Jeremie Miller jeremie at
Tue Jan 5 03:44:05 CST 1999

> Connection with ICQ and AIM: How do you intend to handle this?

Two ways, either by storing an already existing ICQ # and password, or
creating them when the Jabber user doesn't have one available.  The ICQ
transport then just maintains connections for those users that communicate
to other ICQ users.

> ID: Having user's identified _at a server_ is a step backwards. Even
> since the early unix days, there has been a program called "talk"
> which lets you talk to a user on anohter unix host, however you had to
> know the server name. The great big win of ICQ/AIM is that you can be
> connected from anywhere. I agree that it's frustrating that ICQ dosn't
> let you connect from multiple machines, but the solution (IMO) is to
> let you connect from multiple machines and let the chat requests be
> displayed in ALL locations, so you can 'pick it up' wherever you are.

Actually, Jabber is a sudo situation of both, and hopefully picks up the
best parts of both.  The server is intended to be run at the ISP level
similiar to email, news, imap, etc.  Users are identified just like in
talk or email, as userid at  And above it all, they can be
connected from multiple machines multiple times under the same account,
and each connection can be uniquely identified/addressed with a nickname,
or messages can be broadcast to all of them and you can pick it up

I tried to design the best of both worlds into Jabber since I use both of
them regularly, and Jabber was written to make my life easier :)

> No central server: even if you don't want to have a central server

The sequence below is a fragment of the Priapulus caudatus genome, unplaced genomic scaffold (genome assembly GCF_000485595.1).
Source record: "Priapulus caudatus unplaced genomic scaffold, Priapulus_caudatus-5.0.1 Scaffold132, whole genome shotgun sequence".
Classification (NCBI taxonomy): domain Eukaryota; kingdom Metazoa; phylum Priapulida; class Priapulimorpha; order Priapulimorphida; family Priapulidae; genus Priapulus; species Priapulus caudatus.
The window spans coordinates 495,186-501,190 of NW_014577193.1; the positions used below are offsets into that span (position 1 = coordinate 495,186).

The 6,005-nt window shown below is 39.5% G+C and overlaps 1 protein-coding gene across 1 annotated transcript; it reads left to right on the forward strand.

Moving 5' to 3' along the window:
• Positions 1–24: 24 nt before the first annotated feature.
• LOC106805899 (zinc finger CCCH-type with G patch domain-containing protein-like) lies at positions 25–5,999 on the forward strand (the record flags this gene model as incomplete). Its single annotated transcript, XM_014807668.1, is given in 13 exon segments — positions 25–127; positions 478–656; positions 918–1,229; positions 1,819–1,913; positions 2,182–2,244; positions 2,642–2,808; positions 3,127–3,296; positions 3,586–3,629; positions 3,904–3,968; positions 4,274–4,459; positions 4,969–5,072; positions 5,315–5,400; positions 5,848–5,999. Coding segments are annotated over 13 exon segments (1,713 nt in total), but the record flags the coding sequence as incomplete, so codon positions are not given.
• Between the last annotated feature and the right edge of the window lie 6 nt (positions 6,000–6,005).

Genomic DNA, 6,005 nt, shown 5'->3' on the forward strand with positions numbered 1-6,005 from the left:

> which routs information, you should have a central meta-server which
> keeps track of other servers.

Exactly, and this is definately planned... I just wanted to get a working
server before I took that step.

> No direct client to client connections: Why? 

Lots of reasons, and I doubt I can remember them all, but I agonized over
this for some time... I'll try my best to remember:

1: Firewalls
	The majority of firewalls allow outgoing TCP connections with
little or no effort or major security risks.  Easy enough if thats all a
client does.

2: Simple Clients
	It's far easier in so many situations to write a simple client
that only has to connect and send/recieve data.  Heck, you could even
write a dumb client as a shell script this way :)  Simple ubiquitous
clients everywhere is important.

3: Security
	No IP's, etc...

4: Importantly, Jabber is designed to work transparently with any other
instant communications medium, and that pretty much rules out any easy
client<->client connections since the other clients are unknown.

4: There are a bunch more, but I'm running out of steam for today and
can't think straight... 

The other big things to keep in mind here are that files and other big
data chunks will not be traveling over this client->server connection, it
will only contain status updates, roster lists, and messages.  It's mostly
just a control connection at this point.

Also, there is no reason a Jabber client can't use the main client->server
connection to pass information with another client, and start up it's own
direct connection to it and do whatever it wants :)  In this case, Jabber
just acts as the "DNS" of the application.


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